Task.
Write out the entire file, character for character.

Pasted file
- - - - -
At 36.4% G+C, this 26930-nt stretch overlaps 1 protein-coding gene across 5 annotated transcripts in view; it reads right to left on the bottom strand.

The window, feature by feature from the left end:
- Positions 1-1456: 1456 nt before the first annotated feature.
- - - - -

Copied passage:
At 36.4% G+C, this 26930-nt stretch overlaps 1 protein-coding gene across 5 annotated transcripts in view; it reads right to left on the bottom strand.

The window, feature by feature from the left end:
- Positions 1-1456: 1456 nt before the first annotated feature.